What an Ornery Cat Can Teach Us about Love
For a while I managed a cat rescue and adoption center a few days a week. That’s where I met Madonna, a fluffy gray and white feline with big gold eyes and a chip on her shoulder.
Each day at the center I’d let the cats out of their cages to stretch and play. It was a struggle to get Madonna back in her cage. She did not like to be touched.
In fact, she’d be perfectly happy if you left her totally and completely alone. Forever.
Madonna sat in her cage, cleaning her face, scowling at every prospective adopter who came into the shelter. It was nearly impossible to set up a visit because she pitched a fit each time we had to move her. There was usually a towel involved, and sometimes gloves.
Things were not looking good for Madonna.
Then one Saturday Mona came in. She was gruff, curt, and wearing fatigues. Mona had survived a hard life. Her face was scarred. As I spoke with her, I realized her scowl amazingly mirrored Madonna’s.
Mona walked along the rows of cats, hands in her pockets, dark bangs covering her eyes. She stopped in front of Madonna’s cage. Madonna licked her paws indifferently.
“I want to visit with Madonna,” she said with finality.
I shared a glance with one of the volunteers. Part desperation, part disbelief. I swallowed audibly. “Okay, but you should know that Madonna is a little antisocial and does NOT like to be touched.”
Mona leaned toward the fluffy gray cat and confided, “Me neither, sister.”
I told Mona to have a seat in the visiting room, sparing her the sight of Madonna wrestled into a towel, kitty-burrito-style, for transport. I dropped the surly feline off, hissing, and closed the door behind me as I left.
Half an hour later, I realized I’d abandoned the pair in the visiting room. I panicked, fearing I’d find Mona dead and bloodied, Madonna standing triumphantly on her chest, fangs dripping.
Instead, I found Madonna asleep in Mona’s lap, one paw extended. She had been purring so forcefully that Mona’s right leg was damp with drool. Mona looked up when I entered. “I’d like to take her home now.”
Dumbstruck and not wanting to jinx the miracle, I retrieved a cat carrier. I paused, afraid of the explosion sure to happen when stuffing Madonna into the cardboard box. Even the most laid-back orange tabbies resisted this part.
But Mona lifted the drowsy cat slowly from her lap and placed her without fanfare into the box. With that, Mona and Madonna began their life together.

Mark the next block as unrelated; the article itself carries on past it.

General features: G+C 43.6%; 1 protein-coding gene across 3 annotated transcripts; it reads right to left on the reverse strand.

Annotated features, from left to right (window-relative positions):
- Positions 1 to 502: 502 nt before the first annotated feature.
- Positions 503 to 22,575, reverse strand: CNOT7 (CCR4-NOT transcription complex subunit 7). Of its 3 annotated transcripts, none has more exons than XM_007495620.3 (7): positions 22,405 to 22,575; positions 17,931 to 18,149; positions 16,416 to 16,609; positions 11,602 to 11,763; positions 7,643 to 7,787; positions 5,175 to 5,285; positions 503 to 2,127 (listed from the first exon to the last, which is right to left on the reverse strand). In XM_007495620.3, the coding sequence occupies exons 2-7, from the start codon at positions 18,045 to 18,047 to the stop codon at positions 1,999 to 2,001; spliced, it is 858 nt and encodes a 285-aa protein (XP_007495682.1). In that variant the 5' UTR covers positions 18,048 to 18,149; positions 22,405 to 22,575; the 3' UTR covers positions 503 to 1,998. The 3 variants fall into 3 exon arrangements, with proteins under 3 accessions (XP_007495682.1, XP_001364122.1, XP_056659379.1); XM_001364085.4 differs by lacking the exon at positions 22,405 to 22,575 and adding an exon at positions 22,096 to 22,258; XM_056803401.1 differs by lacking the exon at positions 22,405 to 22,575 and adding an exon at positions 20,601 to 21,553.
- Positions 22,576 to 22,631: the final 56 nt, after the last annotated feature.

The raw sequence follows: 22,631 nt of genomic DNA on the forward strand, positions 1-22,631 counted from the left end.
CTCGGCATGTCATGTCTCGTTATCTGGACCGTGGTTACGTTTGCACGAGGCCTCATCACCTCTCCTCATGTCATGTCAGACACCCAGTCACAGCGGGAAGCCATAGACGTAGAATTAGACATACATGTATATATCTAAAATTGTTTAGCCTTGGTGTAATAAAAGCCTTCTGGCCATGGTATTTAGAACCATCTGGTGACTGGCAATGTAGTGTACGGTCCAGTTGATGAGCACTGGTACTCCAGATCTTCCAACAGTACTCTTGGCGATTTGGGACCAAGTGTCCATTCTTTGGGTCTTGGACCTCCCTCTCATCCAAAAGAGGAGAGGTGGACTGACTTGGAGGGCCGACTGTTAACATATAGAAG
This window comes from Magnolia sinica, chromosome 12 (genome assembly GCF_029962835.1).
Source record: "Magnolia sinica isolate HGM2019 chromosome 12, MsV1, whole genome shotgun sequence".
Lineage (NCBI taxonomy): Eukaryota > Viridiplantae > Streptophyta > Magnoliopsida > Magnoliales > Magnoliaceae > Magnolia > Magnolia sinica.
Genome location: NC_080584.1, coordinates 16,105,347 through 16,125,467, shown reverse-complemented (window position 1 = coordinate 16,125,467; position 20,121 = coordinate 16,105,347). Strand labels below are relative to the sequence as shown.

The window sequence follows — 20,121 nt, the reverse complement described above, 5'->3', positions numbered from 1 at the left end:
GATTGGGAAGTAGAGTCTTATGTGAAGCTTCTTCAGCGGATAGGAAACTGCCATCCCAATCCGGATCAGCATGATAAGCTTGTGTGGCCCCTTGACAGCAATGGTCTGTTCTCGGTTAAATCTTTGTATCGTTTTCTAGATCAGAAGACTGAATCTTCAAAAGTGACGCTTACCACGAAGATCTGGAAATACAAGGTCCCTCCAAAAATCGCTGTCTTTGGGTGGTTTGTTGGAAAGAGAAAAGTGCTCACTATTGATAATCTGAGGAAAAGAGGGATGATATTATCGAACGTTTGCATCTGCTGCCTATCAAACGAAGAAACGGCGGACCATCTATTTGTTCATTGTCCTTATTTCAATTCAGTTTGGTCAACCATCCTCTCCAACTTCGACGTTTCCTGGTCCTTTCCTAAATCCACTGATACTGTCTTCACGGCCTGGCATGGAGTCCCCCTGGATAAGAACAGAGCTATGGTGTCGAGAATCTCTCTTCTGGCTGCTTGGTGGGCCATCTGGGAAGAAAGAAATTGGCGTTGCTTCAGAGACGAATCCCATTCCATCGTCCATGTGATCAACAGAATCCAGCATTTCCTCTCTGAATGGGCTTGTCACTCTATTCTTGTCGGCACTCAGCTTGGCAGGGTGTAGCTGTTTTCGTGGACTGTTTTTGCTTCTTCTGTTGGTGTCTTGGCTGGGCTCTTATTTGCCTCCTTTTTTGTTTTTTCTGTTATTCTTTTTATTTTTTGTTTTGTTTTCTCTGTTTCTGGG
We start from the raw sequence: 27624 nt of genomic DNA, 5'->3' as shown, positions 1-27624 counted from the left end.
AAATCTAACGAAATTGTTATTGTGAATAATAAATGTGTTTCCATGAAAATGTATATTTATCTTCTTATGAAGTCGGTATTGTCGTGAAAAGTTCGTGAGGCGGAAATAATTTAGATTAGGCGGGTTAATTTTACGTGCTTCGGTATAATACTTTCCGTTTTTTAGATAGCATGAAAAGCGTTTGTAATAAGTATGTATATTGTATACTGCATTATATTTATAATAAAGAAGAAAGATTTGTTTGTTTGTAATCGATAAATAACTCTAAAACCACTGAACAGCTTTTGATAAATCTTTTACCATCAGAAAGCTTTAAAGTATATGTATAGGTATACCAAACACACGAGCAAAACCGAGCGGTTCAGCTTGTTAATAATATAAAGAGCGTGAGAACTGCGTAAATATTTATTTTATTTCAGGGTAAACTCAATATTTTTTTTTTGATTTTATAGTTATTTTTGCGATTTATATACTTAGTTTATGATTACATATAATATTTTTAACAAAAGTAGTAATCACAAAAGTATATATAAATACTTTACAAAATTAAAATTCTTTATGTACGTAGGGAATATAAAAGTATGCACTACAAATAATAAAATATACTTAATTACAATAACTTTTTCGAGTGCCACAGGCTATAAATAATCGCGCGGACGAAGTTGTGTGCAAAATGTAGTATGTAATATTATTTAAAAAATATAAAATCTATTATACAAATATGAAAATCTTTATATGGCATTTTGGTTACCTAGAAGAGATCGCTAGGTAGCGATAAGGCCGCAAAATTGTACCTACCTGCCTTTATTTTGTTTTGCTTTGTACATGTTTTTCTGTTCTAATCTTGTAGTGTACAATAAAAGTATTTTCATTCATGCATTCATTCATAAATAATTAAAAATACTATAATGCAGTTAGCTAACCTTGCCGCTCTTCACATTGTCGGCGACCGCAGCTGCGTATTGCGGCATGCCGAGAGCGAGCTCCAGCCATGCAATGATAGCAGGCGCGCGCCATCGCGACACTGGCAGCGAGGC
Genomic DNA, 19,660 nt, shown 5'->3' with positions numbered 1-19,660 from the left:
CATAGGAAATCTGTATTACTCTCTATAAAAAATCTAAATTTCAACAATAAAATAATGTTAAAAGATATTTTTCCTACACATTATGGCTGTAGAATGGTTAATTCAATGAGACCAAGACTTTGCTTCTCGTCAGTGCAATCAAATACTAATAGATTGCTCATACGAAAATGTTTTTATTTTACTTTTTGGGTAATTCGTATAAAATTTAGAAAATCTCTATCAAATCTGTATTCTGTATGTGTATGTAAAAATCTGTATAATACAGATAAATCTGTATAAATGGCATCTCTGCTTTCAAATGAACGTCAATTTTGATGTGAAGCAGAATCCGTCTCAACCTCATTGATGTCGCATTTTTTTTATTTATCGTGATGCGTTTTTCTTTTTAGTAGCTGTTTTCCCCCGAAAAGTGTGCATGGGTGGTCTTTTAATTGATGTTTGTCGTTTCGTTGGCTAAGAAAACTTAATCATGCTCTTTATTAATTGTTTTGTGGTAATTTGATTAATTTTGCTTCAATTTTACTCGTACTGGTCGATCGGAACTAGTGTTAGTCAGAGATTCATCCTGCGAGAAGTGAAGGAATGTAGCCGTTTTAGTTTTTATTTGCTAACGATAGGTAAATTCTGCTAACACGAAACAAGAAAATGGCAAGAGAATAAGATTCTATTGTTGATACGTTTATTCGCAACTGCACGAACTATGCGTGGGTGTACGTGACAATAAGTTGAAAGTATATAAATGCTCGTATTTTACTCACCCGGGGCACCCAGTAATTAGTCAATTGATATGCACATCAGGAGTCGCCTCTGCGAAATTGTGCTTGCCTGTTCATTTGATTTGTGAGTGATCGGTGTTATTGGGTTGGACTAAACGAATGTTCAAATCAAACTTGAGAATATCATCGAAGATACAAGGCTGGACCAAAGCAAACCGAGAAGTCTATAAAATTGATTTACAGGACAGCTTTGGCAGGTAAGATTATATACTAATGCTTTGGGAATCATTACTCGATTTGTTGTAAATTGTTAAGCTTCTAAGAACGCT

A few weeks later, Mona came back. My stomach bottomed out when I saw her. I was certain Madonna had shown her true colors and was being evicted.
Mona sat down across from me and slid a battered photograph across the table. She had clearly been carrying it in her pocket and handling it often. It was a picture of Madonna, snoozing in a sunbeam on the window sill.
“She’s the best thing that ever happened to me. I just wanted to say thank you for bringing us together.”
I promptly burst into tears.
Mona’s eyes welled up, too, and she brushed them away hastily with her fist. “She loves the window sill and I was wondering if you had one of those cat shelves I could hang up for her.” I did. I tore the price tag off as I handed it to her. Then I loaded a case of food and a big sack of litter into her car.
Finally I worked up the nerve to ask her. “What’s your secret? That cat hated everyone she ever met here.”
“Well, I let her be who she is. She wants to be left alone, so I leave her alone. And I love her as-is.”
Acceptance at Face Value
Imagine if we embraced this philosophy. If we let everyone in our lives be exactly who they are and loved them as-is. Ourselves included.
Do you love as-is? Or do you require a warranty?
Who in your life is begging to be accepted as-is? Who around you most needs to be loved and embraced for who they truly are?
Do you accept yourself with all your quirks and imperfections? Do you love yourself even with that chip on your shoulder?
Get out your journal and explore some of these topics in writing. Love as-is and acceptance at face value is easier said than done.
Practice in your journal, starting with you.
This heartworming story was originally published (and is used with permission) at